Federal Court Dismisses Derivative Complaint Seeking to Impose ESG Initiatives on a Public Company

Rick Horvath is of counsel and Peter Stone and Edward Han are partners at Paul Hastings LLP. This post is based on their Paul Hastings memorandum. Related research from the Program on Corporate Governance includes The Illusory Promise of Stakeholder Governance by Lucian A. Bebchuk and Roberto Tallarita (discussed on the Forum here); For Whom Corporate Leaders Bargain by Lucian A. Bebchuk, Kobi Kastiel, and Roberto Tallarita (discussed on the Forum here); Socially Responsible Firms by Alan Ferrell, Hao Liang, and Luc Renneboog (discussed on the Forum here); and Restoration: The Role Stakeholder Governance Must Play in Recreating a Fair and Sustainable American Economy—A Reply to Professor Rock by Leo E. Strine, Jr. (discussed on the Forum here).

In the past year, there has been a concerted effort by certain plaintiff firms to weaponize environmental, social, and governance (“ESG”) principles to attack corporate boards. On March 19, 2021, the United States District Court for the Northern District of California in Ocegueda v. Zuckerberg, Ca. No. 3:20-cv-04444-LB (N.D. Cal. Mar. 19, 2021), struck a blow against these efforts by granting defendants’ motion to dismiss. In dismissing plaintiff’s complaint, the Court applied fundamental principles of corporate law which set a high pleading bar a plaintiff must clear to impose ESG initiatives on a public company through litigation. Hopefully, courts will continue to carefully apply these principles to deter this litigation strategy. Indeed, the adoption of ESG initiatives is fundamentally a business decision involving the board of directors and the stockholders, a decision that does not belong in the courtroom.


In the second half of 2020, numerous complaints were filed in federal courts across the country, generally asserting that the boards of directors of defendant public companies (1) breached their fiduciary duties by failing to nominate a diverse set of candidates for election to the board of directors, in contravention of the companies’ statements in favor of diversity, (2) breached their fiduciary duties by ignoring red flags of allegedly unlawful discriminatory employment practices within their organizations, and/or (3) violated the federal proxy laws and regulations by failing to disclose the companies’ allegedly discriminatory practices in the companies’ annual proxy statements seeking the election of the directors. These claims were derivative in nature, and sought both to recover damages for the corporations on whose behalf the complaints were purportedly brought and to impose corporate governance reforms.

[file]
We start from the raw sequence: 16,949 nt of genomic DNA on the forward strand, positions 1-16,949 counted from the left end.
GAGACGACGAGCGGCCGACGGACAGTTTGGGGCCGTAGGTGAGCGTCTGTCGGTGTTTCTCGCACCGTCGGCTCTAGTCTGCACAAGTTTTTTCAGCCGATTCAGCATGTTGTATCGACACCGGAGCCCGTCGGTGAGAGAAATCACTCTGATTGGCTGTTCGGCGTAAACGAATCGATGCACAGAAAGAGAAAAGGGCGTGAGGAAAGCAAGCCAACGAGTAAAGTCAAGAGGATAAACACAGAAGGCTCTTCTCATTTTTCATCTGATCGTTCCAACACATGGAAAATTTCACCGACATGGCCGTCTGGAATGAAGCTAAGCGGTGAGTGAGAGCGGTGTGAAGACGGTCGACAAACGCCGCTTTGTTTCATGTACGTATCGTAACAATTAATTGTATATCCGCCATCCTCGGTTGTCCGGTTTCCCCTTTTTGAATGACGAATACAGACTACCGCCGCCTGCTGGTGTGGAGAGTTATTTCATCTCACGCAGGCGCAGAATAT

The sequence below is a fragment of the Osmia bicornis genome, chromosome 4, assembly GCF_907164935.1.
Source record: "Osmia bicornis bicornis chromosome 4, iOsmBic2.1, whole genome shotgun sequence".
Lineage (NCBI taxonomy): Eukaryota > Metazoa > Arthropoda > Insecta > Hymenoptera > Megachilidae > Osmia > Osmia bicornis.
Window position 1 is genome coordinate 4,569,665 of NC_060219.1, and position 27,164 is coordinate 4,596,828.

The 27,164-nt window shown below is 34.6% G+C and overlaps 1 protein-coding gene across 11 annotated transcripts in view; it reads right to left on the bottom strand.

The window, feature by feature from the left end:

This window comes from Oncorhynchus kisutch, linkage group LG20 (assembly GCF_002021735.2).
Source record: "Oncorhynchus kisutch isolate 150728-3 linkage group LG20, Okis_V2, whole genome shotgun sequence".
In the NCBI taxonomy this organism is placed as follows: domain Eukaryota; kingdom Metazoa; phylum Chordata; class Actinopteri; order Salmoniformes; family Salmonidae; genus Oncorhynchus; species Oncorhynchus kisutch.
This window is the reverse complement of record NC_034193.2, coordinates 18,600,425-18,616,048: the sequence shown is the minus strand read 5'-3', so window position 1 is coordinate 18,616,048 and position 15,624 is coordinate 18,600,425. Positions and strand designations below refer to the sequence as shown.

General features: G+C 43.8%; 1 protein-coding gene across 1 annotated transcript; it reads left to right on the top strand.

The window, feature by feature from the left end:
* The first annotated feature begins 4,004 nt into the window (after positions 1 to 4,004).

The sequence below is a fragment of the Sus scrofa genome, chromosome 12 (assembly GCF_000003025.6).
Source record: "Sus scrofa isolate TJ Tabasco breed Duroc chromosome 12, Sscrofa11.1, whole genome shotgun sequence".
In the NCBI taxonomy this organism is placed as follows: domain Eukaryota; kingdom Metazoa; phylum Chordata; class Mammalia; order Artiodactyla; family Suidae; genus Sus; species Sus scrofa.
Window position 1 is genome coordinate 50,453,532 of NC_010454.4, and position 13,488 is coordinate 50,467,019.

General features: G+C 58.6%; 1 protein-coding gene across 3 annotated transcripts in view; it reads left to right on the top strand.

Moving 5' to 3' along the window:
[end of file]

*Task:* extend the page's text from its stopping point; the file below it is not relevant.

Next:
Because these claims were derivative, plaintiffs were required to either first make a pre-litigation demand on the boards of directors of these companies to initiate litigation or plead particularized facts demonstrating such a demand would be futile. In each case, plaintiffs asserted demand would be futile. Perhaps tellingly, plaintiffs in these cases avoided filing their complaints in the Delaware Court of Chancery even though many of the corporations at issue had forum provisions in their constitutional documents requiring derivative claims and claims for breach of fiduciary duty to be brought in the Delaware court.

Applying Basic Principles of Corporate Law, the District Court Dismisses the First of these ESG Actions.

In the Ocegueda matter, the Court applied black letter law to dismiss plaintiff’s complaint on several grounds.

First, regarding plaintiff’s failure to plead demand futility, the Court noted, among other things, that plaintiff’s “broad” allegations and conclusions “did not state facts specific to each director ‘demonstrating that at least half of them could not have exercised business judgment in responding to a demand.’” Ocegueda, Slip Op. at 11 (quoting Towers v. Iger, 912 F.3d 523, 539 (9th Cir. 2018)). It also did not benefit plaintiff that the Court found plaintiff’s conclusory allegations of the company’s lack of diversity on the board of directors and in senior management were contradicted by the actual record of the board’s composition and nomination process. Id. at 10.

Second, the Court gave an alternative basis for dismissing the state law breach of fiduciary duty claims: the company’s Restated Certificate of Incorporation mandated those claims to be brought in the Delaware Court of Chancery. The Court severed those state law claims, even though the plaintiff purchased her shares before the forum provision was adopted, because the forum provision was adopted before the claims accrued. Ocegueda, Slip Op. at 14-15. The Court further noted, but did not decide, that the forum provision would appear to bar plaintiff’s derivative claims for violation of the federal proxy laws. Id. at 14 & n.33.